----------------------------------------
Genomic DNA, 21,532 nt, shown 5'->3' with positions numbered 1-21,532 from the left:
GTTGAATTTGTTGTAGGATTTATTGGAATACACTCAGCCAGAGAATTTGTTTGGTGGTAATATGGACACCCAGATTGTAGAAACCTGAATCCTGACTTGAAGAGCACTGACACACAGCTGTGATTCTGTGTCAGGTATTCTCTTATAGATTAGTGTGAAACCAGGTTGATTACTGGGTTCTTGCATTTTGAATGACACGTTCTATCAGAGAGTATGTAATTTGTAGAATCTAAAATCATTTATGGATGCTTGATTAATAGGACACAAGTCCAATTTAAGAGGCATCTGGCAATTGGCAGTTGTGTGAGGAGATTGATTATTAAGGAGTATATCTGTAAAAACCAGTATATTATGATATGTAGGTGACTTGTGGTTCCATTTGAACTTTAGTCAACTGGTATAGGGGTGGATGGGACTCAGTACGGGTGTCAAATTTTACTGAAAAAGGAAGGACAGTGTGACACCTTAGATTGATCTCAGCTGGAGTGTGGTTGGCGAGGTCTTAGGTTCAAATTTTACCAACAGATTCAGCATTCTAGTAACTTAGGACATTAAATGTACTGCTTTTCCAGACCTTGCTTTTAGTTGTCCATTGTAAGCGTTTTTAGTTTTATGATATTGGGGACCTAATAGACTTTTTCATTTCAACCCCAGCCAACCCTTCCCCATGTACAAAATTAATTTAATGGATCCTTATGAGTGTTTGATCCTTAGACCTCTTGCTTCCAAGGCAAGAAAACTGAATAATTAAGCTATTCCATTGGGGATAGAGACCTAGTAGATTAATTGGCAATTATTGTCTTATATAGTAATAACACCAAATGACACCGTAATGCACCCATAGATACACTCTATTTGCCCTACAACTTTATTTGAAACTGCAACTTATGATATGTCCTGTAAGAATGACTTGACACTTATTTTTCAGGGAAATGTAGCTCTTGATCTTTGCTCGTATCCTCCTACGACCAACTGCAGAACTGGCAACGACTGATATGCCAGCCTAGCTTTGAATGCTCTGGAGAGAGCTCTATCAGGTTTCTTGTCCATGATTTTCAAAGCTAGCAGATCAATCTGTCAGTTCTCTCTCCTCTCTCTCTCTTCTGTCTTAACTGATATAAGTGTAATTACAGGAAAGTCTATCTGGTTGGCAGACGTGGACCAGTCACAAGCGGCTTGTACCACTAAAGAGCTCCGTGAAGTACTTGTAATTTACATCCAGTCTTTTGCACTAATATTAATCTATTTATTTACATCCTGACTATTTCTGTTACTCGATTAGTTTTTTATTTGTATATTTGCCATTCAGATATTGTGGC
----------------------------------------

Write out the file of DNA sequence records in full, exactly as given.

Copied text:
Genomic DNA, 21,532 nt, shown 5'->3' with positions numbered 1-21,532 from the left:
GTTGAATTTGTTGTAGGATTTATTGGAATACACTCAGCCAGAGAATTTGTTTGGTGGTAATATGGACACCCAGATTGTAGAAACCTGAATCCTGACTTGAAGAGCACTGACACACAGCTGTGATTCTGTGTCAGGTATTCTCTTATAGATTAGTGTGAAACCAGGTTGATTACTGGGTTCTTGCATTTTGAATGACACGTTCTATCAGAGAGTATGTAATTTGTAGAATCTAAAATCATTTATGGATGCTTGATTAATAGGACACAAGTCCAATTTAAGAGGCATCTGGCAATTGGCAGTTGTGTGAGGAGATTGATTATTAAGGAGTATATCTGTAAAAACCAGTATATTATGATATGTAGGTGACTTGTGGTTCCATTTGAACTTTAGTCAACTGGTATAGGGGTGGATGGGACTCAGTACGGGTGTCAAATTTTACTGAAAAAGGAAGGACAGTGTGACACCTTAGATTGATCTCAGCTGGAGTGTGGTTGGCGAGGTCTTAGGTTCAAATTTTACCAACAGATTCAGCATTCTAGTAACTTAGGACATTAAATGTACTGCTTTTCCAGACCTTGCTTTTAGTTGTCCATTGTAAGCGTTTTTAGTTTTATGATATTGGGGACCTAATAGACTTTTTCATTTCAACCCCAGCCAACCCTTCCCCATGTACAAAATTAATTTAATGGATCCTTATGAGTGTTTGATCCTTAGACCTCTTGCTTCCAAGGCAAGAAAACTGAATAATTAAGCTATTCCATTGGGGATAGAGACCTAGTAGATTAATTGGCAATTATTGTCTTATATAGTAATAACACCAAATGACACCGTAATGCACCCATAGATACACTCTATTTGCCCTACAACTTTATTTGAAACTGCAACTTATGATATGTCCTGTAAGAATGACTTGACACTTATTTTTCAGGGAAATGTAGCTCTTGATCTTTGCTCGTATCCTCCTACGACCAACTGCAGAACTGGCAACGACTGATATGCCAGCCTAGCTTTGAATGCTCTGGAGAGAGCTCTATCAGGTTTCTTGTCCATGATTTTCAAAGCTAGCAGATCAATCTGTCAGTTCTCTCTCCTCTCTCTCTCTTCTGTCTTAACTGATATAAGTGTAATTACAGGAAAGTCTATCTGGTTGGCAGACGTGGACCAGTCACAAGCGGCTTGTACCACTAAAGAGCTCCGTGAAGTACTTGTAATTTACATCCAGTCTTTTGCACTAATATTAATCTATTTATTTACATCCTGACTATTTCTGTTACTCGATTAGTTTTTTATTTGTATATTTGCCATTCAGATATTGTGGC